Automania: We Build Them, Restore Them, Sing About Them, Race Them

By Pat Springer

YOUNGSTOWN, Ohio – Whether talking about a daily driver or a modified American muscle classic, cars and emotions – in song, art and life – have been intertwined since they first hit the road over a century ago.

They have also left a lasting imprint on the design of our environment and for both better and worse, have fundamentally reshaped the ways in which we live, work and enjoy ourselves.

Our fascination and love affair with cars began in the 1880s when Karl Benz and Gottlieb Daimler produced their engine technology that would forever change the world.

In the first decades of their existence, automobiles were primarily playthings for the well-heeled and adventurous.

Nobody bought one to commute to work or run errands. But for those who could afford them, cars offered an intoxicating and thrilling experience that raised questions about how they could radically transform our lives.

More than a hundred years later, however, the disruptive technology of mainstream electric vehicles raises these same questions.

How will a car that requires less maintenance yet offers the latest innovative features impact the entire automotive ecosystem – manufacturers, dealers, suppliers, and most of all the customer?

As Ford, Mercedes, General Motors and Volkswagen announce billion-dollar investments to produce new electric and plug-in hybrid electric vehicles, will their results once again revolutionize the way we move?


Automania, a current exhibit at The Museum of Modern Art (MoMA) in New York City, presents an informal history of how we arrived at our current situation.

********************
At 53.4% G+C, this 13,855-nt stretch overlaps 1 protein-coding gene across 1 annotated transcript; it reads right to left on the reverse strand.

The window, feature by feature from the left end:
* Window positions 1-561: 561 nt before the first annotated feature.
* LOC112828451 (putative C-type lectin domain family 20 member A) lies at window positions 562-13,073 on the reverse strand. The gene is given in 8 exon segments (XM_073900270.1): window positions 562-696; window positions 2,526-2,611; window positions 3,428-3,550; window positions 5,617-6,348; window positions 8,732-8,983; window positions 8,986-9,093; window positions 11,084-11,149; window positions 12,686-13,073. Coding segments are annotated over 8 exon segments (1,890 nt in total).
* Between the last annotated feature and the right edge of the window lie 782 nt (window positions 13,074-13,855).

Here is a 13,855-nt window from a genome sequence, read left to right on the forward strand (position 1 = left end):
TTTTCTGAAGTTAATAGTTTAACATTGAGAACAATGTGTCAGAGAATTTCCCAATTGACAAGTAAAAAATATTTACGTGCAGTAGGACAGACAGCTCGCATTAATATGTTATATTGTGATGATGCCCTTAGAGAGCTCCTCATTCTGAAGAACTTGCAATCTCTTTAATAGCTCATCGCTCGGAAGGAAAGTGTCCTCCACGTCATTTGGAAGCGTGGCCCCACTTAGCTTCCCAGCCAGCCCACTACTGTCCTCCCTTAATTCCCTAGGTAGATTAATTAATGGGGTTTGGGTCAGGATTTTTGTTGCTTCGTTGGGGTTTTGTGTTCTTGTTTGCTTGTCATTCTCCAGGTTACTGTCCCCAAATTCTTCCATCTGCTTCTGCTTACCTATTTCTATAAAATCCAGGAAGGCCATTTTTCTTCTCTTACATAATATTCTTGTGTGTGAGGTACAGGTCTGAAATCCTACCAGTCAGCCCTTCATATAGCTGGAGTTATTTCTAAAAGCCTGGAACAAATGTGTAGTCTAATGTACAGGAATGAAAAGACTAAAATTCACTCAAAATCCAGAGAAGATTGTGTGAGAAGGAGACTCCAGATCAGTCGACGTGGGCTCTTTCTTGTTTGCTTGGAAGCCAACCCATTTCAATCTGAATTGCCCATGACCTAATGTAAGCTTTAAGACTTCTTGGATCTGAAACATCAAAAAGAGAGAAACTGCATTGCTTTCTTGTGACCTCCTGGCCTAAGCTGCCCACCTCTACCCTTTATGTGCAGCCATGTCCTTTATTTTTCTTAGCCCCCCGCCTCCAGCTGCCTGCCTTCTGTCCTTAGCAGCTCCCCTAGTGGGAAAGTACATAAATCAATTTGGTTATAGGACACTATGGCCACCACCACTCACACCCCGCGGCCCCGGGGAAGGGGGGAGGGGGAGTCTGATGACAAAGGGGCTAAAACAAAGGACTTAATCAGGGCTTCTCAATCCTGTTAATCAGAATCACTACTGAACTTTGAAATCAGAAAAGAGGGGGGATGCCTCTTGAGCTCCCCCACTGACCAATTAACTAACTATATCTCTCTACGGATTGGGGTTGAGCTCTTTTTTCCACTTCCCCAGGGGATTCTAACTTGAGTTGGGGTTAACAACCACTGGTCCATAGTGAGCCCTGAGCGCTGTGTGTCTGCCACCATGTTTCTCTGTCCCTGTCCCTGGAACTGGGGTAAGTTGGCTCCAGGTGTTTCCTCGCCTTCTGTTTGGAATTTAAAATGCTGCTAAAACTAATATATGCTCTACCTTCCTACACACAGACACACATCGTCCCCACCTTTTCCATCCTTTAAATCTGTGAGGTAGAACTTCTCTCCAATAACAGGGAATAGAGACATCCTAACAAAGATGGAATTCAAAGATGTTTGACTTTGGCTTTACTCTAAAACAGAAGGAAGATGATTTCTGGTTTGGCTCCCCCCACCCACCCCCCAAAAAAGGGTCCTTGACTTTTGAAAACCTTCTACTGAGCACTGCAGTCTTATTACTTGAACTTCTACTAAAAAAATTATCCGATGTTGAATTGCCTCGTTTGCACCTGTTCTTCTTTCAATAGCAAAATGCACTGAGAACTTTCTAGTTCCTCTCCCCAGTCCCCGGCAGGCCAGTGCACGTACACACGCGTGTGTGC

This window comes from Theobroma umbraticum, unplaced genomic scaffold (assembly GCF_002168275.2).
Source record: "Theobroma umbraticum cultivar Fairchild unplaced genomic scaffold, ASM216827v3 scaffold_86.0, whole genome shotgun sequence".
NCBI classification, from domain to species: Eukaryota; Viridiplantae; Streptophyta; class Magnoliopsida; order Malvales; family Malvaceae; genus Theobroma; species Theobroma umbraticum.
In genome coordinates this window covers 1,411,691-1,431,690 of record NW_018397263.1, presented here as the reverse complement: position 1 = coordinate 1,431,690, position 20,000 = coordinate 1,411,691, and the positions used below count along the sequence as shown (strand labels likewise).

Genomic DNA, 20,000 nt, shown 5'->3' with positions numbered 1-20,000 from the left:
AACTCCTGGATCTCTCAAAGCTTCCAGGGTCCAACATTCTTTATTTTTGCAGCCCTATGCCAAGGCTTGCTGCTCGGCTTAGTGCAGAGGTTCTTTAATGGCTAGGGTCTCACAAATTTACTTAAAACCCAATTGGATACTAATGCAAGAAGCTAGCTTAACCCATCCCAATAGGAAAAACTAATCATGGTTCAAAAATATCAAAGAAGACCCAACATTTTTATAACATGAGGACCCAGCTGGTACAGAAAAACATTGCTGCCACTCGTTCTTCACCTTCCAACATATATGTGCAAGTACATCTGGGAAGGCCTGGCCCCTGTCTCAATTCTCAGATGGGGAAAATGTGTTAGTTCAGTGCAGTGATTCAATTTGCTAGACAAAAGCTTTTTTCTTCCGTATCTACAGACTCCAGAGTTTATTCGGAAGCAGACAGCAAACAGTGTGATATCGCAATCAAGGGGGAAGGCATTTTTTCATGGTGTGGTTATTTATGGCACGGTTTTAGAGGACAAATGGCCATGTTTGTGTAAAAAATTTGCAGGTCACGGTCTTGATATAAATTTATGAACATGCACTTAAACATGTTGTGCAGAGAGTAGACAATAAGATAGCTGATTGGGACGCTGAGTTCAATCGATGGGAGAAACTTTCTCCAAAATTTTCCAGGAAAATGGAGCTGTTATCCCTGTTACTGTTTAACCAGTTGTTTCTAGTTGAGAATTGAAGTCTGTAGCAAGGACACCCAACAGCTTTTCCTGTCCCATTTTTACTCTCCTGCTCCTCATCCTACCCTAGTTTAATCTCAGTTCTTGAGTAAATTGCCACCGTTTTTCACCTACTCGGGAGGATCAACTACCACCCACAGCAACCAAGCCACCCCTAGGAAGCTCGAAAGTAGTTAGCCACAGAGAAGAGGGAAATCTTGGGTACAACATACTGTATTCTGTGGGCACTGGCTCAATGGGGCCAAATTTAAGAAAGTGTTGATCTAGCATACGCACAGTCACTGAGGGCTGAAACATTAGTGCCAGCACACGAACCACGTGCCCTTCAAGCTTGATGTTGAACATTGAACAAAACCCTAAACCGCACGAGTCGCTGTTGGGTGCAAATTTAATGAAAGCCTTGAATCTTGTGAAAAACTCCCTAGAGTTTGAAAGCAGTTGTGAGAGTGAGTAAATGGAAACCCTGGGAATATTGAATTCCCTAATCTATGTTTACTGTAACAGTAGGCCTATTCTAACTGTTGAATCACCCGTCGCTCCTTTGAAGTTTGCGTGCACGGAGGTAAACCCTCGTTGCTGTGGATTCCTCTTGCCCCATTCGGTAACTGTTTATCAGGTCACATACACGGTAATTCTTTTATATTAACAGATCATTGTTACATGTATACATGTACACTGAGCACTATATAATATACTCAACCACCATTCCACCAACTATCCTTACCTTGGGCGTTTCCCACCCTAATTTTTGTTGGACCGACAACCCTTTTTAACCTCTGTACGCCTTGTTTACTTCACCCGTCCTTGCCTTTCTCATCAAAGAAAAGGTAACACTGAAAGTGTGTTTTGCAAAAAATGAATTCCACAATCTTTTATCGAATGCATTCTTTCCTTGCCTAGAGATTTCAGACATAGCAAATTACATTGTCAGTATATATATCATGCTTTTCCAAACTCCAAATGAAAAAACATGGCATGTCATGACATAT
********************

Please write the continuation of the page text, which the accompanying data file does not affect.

American Landscape, River Rouge Factory Complex, Dearborn, MI.  Artist:  Charles Sheeler, 1930.

The exhibit examines cars from years past both as cultural style icons and industrial products and addresses their adverse impact on roads and streets, public health and the planet.

Inside the museum are paintings, photographs, drawings, sculptures, and the nine on-display cars selected to make up the exhibit.

It’s hard to imagine a future world of cars stripped of driver responsibilities and control when looking at these vehicles that were so much fun to drive and became such a part of our culture.

Taking its name from the 1963 animated dark film “Automania 2000,” which satirically looked at our automobile obsessed consumer culture, the exhibit is more whimsical and fun. 

After working a decade for a global automotive company that sells parts and accessories to make cars go faster and look pretty, I consider myself a novice gearhead and looked forward to seeing the exhibit in person in late October.


The star of the show is a restored 1959 lime green Volkswagen Sedan Type I, also known as the “Beetle,” “Bug” and in Germany, the “people’s car.”

At the 1933 Berlin Motor Show, Adolf Hitler’ declared, “A nation is no longer judged by the length of its
failings but by the length of its highways.”

This challenged German automakers as Hitler envisioned a future for Germany paved with asphalt and filled with private automobiles.

Introducing a plan to produce a car affordable for the middle and lower classes, Hitler tasked the manufacturers to build a vehicle capable of accommodating up to four people and maintaining a speed of 60 mph.

The result, despite its shameful origin, became one of the most famous cars ever produced.

Designed by Ferdinand Porsche in 1938, it was mass produced more than 20 million times on an assembly line. It became a cultural icon in the United States, a symbol of the 1960s counter-culture movement. In 1972, it surpassed Henry Ford’s Model T as the best-selling car of all time. 

The Beetle is the car baby boomers grew up with. We drove it with no air conditioning in July (it was air-cooled) and no heat in freezing February.